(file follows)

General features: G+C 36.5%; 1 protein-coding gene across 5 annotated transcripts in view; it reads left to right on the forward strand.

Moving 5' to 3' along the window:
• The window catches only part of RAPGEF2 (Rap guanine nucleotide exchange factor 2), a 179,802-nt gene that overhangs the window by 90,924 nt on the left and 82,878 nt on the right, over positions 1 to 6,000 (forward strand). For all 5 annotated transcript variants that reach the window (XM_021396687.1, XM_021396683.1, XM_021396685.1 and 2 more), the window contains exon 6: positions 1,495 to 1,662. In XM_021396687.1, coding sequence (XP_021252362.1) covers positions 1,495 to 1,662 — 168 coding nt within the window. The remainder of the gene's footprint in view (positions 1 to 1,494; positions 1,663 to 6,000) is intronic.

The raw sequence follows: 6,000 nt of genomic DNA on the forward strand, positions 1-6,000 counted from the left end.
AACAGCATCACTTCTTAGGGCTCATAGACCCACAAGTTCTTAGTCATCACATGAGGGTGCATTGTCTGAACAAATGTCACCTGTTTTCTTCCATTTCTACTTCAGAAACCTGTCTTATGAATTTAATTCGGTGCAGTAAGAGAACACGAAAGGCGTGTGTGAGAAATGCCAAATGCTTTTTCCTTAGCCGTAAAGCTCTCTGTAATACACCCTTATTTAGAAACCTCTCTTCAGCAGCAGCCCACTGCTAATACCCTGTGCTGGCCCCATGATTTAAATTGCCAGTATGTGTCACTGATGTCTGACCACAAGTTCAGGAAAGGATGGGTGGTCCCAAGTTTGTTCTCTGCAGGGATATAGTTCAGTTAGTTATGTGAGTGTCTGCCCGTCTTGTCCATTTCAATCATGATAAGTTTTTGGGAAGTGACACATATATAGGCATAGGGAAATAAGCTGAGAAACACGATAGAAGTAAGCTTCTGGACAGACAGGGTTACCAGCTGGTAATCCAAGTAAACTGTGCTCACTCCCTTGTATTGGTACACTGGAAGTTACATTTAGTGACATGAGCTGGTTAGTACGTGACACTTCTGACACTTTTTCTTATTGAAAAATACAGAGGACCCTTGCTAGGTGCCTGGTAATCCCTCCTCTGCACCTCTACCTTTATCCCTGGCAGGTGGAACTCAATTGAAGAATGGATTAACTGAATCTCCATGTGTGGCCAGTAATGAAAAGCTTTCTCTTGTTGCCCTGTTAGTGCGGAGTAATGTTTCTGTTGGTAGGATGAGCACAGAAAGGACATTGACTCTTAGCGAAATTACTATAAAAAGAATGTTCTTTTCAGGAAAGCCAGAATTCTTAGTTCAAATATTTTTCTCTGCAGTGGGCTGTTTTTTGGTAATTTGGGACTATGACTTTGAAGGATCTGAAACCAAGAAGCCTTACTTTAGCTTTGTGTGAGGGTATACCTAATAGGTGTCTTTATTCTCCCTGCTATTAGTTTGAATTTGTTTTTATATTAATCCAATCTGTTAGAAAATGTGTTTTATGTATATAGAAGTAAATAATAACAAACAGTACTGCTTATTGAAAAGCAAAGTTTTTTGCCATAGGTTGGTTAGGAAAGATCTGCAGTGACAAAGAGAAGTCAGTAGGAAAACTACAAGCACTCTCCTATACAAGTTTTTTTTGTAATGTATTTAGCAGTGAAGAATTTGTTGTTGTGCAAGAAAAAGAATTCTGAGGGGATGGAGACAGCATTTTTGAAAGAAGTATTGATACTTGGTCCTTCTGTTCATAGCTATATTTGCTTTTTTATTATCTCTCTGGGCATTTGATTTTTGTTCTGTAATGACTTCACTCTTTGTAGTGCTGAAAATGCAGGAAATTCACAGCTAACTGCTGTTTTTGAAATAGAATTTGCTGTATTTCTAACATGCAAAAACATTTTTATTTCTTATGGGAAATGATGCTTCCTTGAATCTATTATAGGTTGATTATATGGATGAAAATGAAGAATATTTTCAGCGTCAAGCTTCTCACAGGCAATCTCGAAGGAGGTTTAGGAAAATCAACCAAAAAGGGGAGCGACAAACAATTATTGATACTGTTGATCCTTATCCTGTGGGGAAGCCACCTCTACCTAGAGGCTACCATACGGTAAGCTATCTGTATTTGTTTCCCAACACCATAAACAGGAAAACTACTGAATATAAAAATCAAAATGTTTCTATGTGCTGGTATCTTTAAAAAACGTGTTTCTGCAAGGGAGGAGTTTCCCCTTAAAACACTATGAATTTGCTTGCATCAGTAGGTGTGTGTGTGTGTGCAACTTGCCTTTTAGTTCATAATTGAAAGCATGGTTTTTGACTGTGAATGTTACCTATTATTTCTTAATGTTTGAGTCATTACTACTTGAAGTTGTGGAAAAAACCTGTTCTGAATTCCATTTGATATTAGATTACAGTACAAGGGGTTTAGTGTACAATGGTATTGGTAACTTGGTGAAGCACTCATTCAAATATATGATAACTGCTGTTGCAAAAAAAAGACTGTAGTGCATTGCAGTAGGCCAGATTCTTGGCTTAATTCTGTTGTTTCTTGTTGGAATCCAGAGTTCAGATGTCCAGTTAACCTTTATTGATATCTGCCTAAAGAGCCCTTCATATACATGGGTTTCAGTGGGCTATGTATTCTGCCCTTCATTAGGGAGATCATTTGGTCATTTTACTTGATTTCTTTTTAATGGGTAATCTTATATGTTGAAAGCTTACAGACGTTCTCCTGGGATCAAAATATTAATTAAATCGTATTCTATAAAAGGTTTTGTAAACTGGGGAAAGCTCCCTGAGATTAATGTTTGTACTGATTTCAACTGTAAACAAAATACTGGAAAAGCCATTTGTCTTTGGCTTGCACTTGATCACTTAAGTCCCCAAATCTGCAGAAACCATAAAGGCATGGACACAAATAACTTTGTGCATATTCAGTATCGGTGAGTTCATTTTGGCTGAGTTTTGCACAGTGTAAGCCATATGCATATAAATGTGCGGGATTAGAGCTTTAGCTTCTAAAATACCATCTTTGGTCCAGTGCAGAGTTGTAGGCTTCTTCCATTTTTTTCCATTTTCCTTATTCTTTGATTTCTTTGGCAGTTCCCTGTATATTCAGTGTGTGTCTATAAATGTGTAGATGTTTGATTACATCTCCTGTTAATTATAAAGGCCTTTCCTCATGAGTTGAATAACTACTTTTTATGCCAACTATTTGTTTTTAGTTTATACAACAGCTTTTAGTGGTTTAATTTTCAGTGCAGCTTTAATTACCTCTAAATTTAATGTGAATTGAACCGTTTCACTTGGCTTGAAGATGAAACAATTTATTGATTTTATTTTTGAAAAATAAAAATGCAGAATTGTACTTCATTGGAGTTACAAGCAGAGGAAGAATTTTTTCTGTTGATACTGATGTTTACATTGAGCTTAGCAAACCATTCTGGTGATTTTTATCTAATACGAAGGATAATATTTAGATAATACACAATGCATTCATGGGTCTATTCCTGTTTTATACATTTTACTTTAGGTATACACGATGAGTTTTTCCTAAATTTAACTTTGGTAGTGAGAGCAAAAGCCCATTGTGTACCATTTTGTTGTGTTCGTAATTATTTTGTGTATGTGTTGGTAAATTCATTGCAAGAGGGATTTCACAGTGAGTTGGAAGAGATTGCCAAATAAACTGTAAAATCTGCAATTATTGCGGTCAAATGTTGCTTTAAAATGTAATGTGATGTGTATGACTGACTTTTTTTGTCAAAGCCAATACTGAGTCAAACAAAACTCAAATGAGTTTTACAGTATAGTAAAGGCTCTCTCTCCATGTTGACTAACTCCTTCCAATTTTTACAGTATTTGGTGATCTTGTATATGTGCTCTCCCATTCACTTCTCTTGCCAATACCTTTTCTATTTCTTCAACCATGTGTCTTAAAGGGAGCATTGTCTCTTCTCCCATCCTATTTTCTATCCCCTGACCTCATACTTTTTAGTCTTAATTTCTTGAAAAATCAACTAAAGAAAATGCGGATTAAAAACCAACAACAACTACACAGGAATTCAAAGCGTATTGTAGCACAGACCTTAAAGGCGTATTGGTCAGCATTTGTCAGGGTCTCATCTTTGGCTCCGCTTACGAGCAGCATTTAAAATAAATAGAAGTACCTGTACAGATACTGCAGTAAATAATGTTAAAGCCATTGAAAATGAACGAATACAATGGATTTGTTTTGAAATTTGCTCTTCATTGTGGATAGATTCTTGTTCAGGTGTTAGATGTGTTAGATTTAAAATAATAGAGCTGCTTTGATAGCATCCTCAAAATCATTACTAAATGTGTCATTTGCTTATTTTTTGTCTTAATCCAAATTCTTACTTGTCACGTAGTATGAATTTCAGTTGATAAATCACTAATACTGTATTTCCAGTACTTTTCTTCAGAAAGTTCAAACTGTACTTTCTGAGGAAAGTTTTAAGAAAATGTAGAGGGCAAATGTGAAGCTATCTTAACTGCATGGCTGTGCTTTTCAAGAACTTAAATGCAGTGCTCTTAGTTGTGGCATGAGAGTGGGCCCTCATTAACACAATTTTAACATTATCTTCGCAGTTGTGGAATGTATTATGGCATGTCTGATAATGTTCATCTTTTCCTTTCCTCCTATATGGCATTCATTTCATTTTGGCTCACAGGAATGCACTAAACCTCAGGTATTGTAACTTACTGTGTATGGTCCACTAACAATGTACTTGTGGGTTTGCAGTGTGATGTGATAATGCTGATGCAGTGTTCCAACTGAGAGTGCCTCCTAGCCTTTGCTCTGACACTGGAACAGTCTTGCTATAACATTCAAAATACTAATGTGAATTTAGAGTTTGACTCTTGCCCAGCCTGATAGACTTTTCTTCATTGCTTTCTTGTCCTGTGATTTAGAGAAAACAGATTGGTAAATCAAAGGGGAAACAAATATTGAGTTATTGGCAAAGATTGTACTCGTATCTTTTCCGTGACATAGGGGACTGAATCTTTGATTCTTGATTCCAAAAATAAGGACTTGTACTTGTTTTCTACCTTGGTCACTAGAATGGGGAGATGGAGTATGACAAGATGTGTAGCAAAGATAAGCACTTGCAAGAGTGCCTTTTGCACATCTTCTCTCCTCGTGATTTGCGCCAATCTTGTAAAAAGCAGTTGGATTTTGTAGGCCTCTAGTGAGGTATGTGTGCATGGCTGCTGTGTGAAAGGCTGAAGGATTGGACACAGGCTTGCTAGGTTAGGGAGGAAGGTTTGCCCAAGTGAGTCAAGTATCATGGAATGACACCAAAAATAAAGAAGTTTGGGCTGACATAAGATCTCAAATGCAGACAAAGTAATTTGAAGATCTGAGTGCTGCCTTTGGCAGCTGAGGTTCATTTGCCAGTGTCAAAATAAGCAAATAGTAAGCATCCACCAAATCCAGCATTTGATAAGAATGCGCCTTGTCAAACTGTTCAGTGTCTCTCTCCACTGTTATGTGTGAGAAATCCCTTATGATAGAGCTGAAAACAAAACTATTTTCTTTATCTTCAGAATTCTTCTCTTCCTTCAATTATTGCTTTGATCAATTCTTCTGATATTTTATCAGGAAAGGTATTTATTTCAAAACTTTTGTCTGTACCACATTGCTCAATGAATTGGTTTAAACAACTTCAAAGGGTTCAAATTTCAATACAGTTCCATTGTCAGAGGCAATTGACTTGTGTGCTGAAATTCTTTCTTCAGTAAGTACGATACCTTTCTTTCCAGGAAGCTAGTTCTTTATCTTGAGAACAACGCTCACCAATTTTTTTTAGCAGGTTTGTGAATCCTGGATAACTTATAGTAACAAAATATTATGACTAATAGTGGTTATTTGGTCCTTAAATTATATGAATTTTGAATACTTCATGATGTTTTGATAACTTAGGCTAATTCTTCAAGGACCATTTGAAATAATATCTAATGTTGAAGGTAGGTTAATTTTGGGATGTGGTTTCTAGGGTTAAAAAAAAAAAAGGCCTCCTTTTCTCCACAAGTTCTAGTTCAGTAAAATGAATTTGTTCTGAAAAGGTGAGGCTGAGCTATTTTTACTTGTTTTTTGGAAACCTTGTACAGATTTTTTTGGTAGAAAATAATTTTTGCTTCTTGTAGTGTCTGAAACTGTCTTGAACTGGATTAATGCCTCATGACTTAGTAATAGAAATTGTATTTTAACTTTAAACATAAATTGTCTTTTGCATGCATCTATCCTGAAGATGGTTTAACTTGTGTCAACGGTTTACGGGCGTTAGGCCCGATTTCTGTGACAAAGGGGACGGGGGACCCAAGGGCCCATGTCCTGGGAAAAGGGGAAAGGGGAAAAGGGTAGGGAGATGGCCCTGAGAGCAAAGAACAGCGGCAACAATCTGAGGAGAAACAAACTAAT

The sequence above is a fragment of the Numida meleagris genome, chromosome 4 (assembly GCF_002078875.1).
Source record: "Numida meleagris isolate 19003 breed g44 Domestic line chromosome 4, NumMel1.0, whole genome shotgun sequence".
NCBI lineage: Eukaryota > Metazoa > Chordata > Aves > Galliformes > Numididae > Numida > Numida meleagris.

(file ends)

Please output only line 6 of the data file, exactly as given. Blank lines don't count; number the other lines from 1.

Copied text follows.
The sequence above is a fragment of the Numida meleagris genome, chromosome 4 (assembly GCF_002078875.1).